calls to the helpline."
The survey also showed that the profile of the typical
cocaine user has shifted within the last year and a half:
In 1983, most callers were white men in their early 30s with
a college education, living in a major metropolitan area and
making more than $25,000 a year.
In 1985, the average user is a 28-year-old of either gender
who is a middle-income earner living anywhere in the United
States, the survey found.
"This has spread like wildfire," said Washton.
The survey also showed that consumption has increased to
an average of 6 grams to 7 grams a Neek from an average of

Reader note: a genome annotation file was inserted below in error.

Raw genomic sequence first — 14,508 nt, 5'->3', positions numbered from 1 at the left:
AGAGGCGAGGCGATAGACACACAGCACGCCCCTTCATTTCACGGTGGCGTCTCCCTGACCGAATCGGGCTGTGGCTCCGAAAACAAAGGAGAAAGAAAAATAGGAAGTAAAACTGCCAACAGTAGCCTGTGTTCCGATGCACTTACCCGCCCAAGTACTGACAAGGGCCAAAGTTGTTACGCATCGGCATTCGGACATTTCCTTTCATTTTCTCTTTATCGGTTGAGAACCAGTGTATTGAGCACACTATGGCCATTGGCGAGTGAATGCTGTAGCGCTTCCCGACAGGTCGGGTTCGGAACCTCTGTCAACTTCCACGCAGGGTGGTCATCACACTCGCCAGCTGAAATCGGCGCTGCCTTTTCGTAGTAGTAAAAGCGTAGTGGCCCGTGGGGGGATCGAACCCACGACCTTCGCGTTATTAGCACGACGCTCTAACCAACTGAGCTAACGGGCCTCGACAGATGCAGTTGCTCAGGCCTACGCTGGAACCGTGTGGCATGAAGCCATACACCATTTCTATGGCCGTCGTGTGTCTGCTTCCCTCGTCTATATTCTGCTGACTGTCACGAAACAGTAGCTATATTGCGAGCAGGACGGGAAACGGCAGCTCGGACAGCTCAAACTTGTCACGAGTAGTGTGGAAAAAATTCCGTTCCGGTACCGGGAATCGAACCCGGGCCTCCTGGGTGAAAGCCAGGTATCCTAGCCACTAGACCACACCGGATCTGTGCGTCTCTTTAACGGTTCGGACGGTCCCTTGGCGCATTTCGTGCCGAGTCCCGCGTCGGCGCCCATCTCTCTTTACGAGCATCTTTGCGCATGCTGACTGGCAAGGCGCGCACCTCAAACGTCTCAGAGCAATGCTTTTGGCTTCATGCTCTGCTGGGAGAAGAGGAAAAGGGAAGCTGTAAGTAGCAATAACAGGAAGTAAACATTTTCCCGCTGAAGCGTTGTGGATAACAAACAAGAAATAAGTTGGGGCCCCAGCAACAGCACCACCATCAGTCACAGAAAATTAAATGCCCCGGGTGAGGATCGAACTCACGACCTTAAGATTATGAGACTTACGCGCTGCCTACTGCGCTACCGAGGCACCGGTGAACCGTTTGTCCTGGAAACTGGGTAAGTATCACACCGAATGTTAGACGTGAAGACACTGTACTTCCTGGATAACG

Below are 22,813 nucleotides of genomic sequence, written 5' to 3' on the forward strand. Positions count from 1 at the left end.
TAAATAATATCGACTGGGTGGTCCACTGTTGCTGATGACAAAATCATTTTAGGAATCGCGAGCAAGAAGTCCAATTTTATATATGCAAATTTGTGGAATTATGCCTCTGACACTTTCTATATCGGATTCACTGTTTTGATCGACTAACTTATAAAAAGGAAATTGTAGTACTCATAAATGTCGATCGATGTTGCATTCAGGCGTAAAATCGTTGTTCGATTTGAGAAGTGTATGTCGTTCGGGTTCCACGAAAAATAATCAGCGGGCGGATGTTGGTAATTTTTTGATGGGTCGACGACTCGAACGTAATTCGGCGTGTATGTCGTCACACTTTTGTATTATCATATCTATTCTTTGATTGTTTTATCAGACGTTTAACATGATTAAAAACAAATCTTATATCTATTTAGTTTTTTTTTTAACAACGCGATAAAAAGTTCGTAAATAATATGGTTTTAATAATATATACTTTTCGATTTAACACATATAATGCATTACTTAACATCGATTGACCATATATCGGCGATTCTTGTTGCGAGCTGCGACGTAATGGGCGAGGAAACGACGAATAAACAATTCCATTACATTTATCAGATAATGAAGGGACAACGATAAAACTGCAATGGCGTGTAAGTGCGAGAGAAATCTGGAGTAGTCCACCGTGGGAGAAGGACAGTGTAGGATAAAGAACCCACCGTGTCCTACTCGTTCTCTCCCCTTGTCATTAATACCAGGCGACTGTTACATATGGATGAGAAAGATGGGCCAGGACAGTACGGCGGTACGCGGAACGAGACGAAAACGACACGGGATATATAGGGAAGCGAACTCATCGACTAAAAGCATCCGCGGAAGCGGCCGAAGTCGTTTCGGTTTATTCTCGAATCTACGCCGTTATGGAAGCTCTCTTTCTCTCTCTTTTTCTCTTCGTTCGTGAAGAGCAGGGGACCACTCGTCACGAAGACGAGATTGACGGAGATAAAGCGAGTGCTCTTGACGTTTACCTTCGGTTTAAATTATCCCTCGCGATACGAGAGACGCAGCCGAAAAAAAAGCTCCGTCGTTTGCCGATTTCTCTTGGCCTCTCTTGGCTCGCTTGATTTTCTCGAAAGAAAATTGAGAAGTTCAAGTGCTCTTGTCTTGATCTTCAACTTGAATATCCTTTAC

4 grams to 5 grams in 1983. During the same period, the price
has decreased from about $125 to $70 a gram, said Washton.

MSA minority student researcher
Roderick Linzie said yesterday that the
University's top priority should be the
improvement of the quality of life of
minorities on campus. He said
proposals to increase financial aid
awards for minorities reaiched only
part of the Affirmative Action goals.
At Campus Meet the Press in the Kuen-
zel Room of the Michigan Union, Linzie
answered questions which focused on a
report released Monday by the Univer-
sity. The report authorized by Univer-
sity associate vice president Niara
Sudarkasa, is the first installment of a
three-part series on improving
recruitment and retention of minority
students at the University.
"IT IS a good report in terms of
giving financial assistance to students.
I'm happy that was the initiative that
came forth," said Linzie. "In my